20. 20. Fishery Development • ‘…no shortage of energetic and greedy landowners and merchants who planned fisheries to enrich themselves and Anglicise the native Irish’ (Barnard).
  21. 21. Bantry, Cork • O’Carroll states that during the period 1625 to 1766 there were seven proto-industrial fish ‘curing houses’ around Bantry Harbour alone. He asserts that there was an average of ten women working to each man fishing.
  22. 22. Global Factors • The industry was part of the larger capitalistic economy and fishing now termed ‘traditional’ was actually adaptive response to that economy (www.everyculture.com).
  23. 23. Dependent Development • Reynolds : British didn’t provide adequate facilities for Irish to own/ compete in larger craft and 19th century Scottish artisanal fisheries were managed in the same manner- to protect capital investment by London companies and their more advanced fishing vessels.
  24. 24. Post-famine • 1874- the number of fishing boats was reduced overall to nearly a third of what they had been in 1846 and crews reduced to less than a quarter (Cusack).
  25. 25. Exception • An exception to the decline was that after 1862 came the offshore, deep sea mackerel fishery based initially on the Cork harbor of Kinsale and then Baltimore (Fitzgerald).
  26. 26. 2 Main Types of Fishing • ‘Offshore’ Summer- crew followed the fishing out of an area, regularly spending long periods away • ‘Inshore’ Autumn- fishermen did not travel far from their home ports.
  27. 27. Feeding the World’s ‘Workshops’ • Industrial production under capitalism transformed the industrialising areas, with equally powerful forces changing the lives of people in the ‘supply zones’ of the globe (Wolf).
  28. 28. A Seine Crew • 2 open, carvel-built wooden boats. The larger one:25-35 ft in length, maximum beam of 7 ft. Up to 12 oarsmen on double-banked oars sat in the larger boat, which carried a captain, or helmsman, and a ‘hewer’, or fish spotter, in the bow.
  29. 29. Seine & fuilear
  30. 30. Second Boat • The smaller fuilear / ‘follower’, would carry the bulk of the catch; it carried a maximum of 6 oarsmen and a helmsman.
  31. 31. ‘Indigenous’ Craft • Almost every village in coastal south Kerry and the Beara peninsula had a seine crew at the end of the 19th century (MacCarthaigh).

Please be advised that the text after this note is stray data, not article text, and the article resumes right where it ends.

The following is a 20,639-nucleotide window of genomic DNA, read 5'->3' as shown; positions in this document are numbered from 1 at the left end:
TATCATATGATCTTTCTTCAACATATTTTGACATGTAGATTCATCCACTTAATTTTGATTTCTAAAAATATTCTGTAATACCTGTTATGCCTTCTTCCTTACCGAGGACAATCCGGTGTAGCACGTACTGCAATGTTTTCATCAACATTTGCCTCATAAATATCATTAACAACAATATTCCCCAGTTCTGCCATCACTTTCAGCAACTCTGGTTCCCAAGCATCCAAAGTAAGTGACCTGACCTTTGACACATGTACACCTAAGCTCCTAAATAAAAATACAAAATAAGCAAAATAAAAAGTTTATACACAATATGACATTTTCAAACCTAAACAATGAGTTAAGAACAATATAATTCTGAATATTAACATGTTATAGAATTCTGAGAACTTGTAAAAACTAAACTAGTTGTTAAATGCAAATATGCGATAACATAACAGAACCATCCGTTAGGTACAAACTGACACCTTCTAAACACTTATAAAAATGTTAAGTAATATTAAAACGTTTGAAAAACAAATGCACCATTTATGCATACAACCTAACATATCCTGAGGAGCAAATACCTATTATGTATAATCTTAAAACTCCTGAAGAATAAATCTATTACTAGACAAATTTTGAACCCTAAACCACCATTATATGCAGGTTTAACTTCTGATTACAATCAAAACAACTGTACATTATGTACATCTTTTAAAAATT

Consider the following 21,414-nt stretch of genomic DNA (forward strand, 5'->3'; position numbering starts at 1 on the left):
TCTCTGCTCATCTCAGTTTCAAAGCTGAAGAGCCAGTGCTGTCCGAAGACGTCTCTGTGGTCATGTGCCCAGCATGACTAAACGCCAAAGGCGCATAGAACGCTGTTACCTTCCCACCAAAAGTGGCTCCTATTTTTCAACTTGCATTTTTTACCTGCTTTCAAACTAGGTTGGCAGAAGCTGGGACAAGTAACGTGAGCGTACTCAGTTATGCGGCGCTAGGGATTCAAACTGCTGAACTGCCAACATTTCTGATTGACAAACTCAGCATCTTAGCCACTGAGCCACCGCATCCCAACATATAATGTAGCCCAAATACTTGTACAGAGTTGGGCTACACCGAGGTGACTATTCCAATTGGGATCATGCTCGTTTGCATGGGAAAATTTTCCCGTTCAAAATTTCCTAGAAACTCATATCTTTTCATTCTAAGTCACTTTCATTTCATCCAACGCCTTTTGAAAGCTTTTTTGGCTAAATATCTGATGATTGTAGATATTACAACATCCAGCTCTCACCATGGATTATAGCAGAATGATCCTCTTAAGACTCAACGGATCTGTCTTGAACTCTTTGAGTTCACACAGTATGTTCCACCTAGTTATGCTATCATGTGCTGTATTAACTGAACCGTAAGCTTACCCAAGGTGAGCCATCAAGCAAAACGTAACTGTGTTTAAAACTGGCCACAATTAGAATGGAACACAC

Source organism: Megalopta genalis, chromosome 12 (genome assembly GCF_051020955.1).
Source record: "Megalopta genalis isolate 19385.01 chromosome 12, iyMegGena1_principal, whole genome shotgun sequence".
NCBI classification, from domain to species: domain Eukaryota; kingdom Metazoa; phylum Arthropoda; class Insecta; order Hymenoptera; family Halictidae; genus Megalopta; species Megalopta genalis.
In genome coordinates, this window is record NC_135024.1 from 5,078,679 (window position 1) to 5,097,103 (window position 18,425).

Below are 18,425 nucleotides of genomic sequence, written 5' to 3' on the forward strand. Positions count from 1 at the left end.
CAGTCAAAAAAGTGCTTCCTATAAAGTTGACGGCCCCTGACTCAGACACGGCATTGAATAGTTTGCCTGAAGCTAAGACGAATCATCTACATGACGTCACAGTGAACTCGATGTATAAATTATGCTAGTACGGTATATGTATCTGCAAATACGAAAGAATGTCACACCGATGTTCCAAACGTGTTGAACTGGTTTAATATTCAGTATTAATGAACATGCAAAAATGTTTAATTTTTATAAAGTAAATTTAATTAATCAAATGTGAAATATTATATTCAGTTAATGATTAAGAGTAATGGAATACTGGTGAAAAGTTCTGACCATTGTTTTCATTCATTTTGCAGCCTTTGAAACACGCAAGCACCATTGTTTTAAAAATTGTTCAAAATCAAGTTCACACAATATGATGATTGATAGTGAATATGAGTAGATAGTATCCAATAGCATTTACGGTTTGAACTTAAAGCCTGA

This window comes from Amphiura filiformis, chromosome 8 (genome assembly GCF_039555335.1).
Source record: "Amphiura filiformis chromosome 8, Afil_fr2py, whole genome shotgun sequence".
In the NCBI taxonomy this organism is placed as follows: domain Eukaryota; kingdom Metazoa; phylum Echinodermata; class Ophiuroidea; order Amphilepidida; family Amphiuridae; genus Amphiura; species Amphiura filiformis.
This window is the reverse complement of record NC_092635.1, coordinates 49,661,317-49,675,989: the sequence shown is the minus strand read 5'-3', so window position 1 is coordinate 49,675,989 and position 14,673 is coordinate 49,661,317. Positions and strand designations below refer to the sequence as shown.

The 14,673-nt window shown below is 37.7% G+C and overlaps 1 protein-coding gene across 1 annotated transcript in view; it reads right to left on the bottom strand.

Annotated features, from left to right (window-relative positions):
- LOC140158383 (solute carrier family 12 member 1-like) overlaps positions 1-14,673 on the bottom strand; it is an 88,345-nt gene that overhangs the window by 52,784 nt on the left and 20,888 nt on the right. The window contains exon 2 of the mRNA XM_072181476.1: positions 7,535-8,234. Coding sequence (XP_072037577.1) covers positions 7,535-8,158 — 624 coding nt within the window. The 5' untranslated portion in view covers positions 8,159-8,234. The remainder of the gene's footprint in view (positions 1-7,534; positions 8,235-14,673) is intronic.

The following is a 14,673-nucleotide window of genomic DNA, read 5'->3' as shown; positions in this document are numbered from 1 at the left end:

32. 32. Oilean Baoi Crew
  33. 33. Rev. S. Green • ‘The first men who came across and started were Americans, … utilized intelligent local people they found already on the west coast in the fishing business…told these men how the thing should be done, and then… they cured the mackerel in that way.’ (CDB testimony)
  34. 34. Royal Commission • ‘Every man, woman, and child is employed when the fishing is regularly on... I have known the difficulty to be sometimes to get labour. The whole countryside is swept; you could not get help sometimes to get through the amount of fish landed by the boats- all row boats’ (Green).
  35. 35. Coonana, Caherciveen
  36. 36. Income from Fishing • Cullen states that change for the better was evident in the 1890’s; cash incomes rose appreciably, deposits in post office savings banks in counties (e.g.Kerry) rising between 1881 and 1912.
  37. 37. Local Social System • The social system and local economy on which mackerel fishing/curing was based formed the basis of the community and gave the inhabitants a sense of self and identity, a way of life.
  38. 38. ‘Pluriactivity' • i.e. diverse economic activities, on land and at sea, often supplemented by craft production, where women and men engaged in a variety of production tasks.
  39. 39. Women in Maritime Communities 1. women’s labour makes direct productive contribution (to the fishing industry), 2. they fulfil the function of reproducing the next generation, 3. they perform special responsibilities due to the absence of men away at sea (Thompson).
  40. 40. Cape Clear, Cork
  41. 41. Categorisation • Division: male=breadwinner / female = homemaker- little relevance • Interdependent • Some occupations male dominated, • Others carried out predominantly by women, giving females some economic authority and a degree of personal autonomy.
  42. 42. Fish curing, Valentia